each other in safe, but unfamiliar ways, therefore allowing the clinician to
assess comfort with touch and safety with touch within their clients. Furthermore, this activity allows the client
to address motor control, as well as controlling arousal.
The setup of
“Up Chuck” is as follows: the group
stands in a circle. The facilitator
empties a large bag of soft throwable toys (stuffed animals, soft rag balls,
stress balls, etc.) onto the floor and instructs each member of the group to
grab at least two items. One person
begins in the middle of the circle. The
facilitator instructs the group that on the “toss” command, the entire group
should toss their items into the air with the intent that the person in the
center of the circle can catch the items.
The person in the center is asked how many items they think they will
catch, and then asked if they are ready.
Once ready, the facilitator says, “one, two, three, toss”, and then the
group tosses their items toward the person in the center. After a few rounds of one person, add more
people to the center to catch items.
Chuck” many brain areas are being activated.
The most salient function is the sensory aspect to this game. Many of our clients have never had the
sensation of having safe and soft items fall all over them, similar to the
feeling of jumping into a ball pit. Many
clients who participate in this activity report feeling safe and secure as the
soft toys rain down upon them. Beyond
the sensory aspect of this game, the client has the opportunity to experiment
with various strategies to increase their success, allowing for creativity,
choice and safe failure. “Up Chuck” also
provides the client with the chance to increase motor control and how they use
their bodies in space, both of which can be areas of deficit with relation to
trauma and brain development. This is
often a new sensory experience for them, and assessing how they react to it is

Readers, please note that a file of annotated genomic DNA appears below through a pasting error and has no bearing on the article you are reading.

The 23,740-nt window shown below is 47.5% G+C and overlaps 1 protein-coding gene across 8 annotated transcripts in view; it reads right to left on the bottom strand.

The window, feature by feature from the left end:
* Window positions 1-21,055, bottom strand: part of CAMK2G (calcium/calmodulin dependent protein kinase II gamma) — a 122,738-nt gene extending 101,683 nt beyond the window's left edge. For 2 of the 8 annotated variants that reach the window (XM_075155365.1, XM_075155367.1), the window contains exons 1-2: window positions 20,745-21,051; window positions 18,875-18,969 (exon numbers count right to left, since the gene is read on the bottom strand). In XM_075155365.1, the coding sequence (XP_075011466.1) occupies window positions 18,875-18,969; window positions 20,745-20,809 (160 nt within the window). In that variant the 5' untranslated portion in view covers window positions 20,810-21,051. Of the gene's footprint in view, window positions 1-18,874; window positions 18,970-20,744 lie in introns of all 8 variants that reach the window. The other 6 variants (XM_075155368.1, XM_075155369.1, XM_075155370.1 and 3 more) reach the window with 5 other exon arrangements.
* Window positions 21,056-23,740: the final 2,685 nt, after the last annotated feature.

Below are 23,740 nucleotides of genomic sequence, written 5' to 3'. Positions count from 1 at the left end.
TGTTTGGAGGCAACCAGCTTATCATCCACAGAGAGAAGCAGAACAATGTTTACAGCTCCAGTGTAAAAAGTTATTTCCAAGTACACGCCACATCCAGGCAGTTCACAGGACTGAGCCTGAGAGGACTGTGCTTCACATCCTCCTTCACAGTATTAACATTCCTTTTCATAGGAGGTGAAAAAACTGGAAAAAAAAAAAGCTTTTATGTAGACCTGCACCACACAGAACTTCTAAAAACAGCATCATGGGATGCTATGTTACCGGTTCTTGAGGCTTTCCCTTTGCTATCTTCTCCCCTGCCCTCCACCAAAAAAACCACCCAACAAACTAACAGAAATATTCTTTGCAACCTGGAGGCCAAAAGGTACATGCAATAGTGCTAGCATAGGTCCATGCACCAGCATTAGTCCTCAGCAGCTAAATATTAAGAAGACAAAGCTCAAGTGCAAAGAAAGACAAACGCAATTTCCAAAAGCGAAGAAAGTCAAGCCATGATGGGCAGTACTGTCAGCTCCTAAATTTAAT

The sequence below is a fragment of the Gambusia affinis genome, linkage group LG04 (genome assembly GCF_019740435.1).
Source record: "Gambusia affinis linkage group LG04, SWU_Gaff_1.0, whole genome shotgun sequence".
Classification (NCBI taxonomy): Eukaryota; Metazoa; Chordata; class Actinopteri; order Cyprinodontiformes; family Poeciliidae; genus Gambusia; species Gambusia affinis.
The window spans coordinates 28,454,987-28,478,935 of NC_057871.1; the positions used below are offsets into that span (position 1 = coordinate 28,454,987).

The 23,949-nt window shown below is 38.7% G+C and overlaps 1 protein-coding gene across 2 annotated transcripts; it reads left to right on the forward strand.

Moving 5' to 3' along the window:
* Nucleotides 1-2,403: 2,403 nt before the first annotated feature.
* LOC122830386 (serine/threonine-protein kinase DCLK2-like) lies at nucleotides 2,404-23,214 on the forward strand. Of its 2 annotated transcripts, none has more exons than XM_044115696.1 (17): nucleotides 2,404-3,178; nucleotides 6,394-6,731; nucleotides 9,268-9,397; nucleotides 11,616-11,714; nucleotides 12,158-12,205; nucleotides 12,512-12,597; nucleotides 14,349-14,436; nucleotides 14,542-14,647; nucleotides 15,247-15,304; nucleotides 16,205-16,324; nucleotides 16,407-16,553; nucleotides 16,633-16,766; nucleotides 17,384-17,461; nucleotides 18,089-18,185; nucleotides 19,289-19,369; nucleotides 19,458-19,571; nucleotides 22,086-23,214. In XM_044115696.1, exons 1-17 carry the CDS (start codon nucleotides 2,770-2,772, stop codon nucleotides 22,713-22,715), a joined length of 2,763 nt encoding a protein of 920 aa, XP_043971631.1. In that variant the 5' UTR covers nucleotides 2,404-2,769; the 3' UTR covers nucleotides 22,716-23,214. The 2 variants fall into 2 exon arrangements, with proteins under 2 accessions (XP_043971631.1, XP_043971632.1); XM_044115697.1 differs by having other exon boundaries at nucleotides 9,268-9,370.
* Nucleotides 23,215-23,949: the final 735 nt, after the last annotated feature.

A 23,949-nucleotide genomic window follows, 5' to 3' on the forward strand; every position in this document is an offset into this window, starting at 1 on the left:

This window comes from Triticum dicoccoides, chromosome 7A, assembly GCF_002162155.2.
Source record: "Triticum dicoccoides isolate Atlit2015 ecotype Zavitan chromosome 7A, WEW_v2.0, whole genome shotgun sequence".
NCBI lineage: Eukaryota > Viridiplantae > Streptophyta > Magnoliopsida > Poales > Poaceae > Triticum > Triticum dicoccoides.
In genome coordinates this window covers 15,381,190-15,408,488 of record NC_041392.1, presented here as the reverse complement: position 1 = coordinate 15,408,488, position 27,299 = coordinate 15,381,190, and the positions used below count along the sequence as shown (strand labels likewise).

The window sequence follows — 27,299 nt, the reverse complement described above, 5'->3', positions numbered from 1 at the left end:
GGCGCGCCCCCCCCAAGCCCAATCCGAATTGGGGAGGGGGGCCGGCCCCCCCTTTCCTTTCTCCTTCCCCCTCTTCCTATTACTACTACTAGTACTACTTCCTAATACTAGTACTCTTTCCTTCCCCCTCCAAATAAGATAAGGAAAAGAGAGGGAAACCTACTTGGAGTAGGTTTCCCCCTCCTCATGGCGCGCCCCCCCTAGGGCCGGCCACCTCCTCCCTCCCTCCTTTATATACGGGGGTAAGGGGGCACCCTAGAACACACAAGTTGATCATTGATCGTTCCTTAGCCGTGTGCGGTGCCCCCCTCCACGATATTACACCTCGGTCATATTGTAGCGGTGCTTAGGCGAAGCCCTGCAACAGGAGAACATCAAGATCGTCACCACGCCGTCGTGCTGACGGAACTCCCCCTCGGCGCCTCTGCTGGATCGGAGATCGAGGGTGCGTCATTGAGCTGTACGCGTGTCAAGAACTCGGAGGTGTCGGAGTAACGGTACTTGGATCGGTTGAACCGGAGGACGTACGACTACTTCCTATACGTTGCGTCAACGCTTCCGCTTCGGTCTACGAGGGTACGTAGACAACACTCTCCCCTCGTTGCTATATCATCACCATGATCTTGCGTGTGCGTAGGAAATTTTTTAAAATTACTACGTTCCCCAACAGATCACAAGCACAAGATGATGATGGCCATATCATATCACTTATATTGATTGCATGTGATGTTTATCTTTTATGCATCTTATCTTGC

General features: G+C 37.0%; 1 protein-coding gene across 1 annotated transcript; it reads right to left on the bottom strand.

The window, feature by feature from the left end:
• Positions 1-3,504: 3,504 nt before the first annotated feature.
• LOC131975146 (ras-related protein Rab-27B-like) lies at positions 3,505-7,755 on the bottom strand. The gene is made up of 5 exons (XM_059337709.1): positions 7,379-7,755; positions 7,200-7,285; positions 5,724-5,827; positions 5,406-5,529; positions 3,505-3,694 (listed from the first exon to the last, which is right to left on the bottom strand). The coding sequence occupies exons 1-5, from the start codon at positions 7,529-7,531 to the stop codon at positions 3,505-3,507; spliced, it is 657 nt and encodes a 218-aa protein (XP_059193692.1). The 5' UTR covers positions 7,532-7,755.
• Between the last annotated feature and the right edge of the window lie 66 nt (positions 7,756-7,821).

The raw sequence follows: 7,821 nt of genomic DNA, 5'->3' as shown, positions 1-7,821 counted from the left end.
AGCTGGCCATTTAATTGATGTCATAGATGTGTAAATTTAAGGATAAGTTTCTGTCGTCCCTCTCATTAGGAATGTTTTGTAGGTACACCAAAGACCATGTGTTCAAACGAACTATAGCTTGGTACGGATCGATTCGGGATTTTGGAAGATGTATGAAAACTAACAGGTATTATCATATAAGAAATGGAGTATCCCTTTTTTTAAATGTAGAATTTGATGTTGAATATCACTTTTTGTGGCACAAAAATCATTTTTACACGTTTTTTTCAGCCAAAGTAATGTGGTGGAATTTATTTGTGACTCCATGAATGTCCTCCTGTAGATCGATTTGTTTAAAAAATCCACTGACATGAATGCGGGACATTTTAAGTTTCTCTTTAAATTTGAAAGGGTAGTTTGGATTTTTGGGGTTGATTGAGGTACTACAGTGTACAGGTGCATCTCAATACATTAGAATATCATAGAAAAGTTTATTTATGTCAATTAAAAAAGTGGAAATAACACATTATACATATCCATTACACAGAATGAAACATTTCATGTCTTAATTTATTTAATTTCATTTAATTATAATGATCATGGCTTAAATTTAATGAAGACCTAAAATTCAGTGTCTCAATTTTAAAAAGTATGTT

a valuable tool for the clinician. Also,
this activity addresses making realistic or unrealistic goals and problem
solving strategies to meet those goals; and seeing what happens when we do not
meet our goals is valuable to the assessor as well. Watching the strategies of others that have
gone before, and evaluating their effectiveness is an executive function that
many of our clients lack, but one that is highly beneficial. Lastly, this activity allows those doing the
throwing to have a helper role to those in the middle. As a clinician, that is valuable information,
and it provides clinical direction and a framework for further discussions in
both individual and group work.
Human Pyramid Challenge
Pyramid Challenge”, the group leaders instruct the group that they are tasked
with making as many human pyramids as possible within a given time frame (30
seconds). Give no time for questions or
strategies, and simply say, “ready, go” and watch your watch. With each human pyramid, the facilitator
should offer brief praise (yes!, nice!) and keep a count of each pyramid. Once they realize that any triangle they make
with their bodies count, the creativity ensues.
After the first 30 seconds, challenge them to beat their time and run
the activity again.
Pyramid Challenge”, validation, problem solving, creativity and hemispheric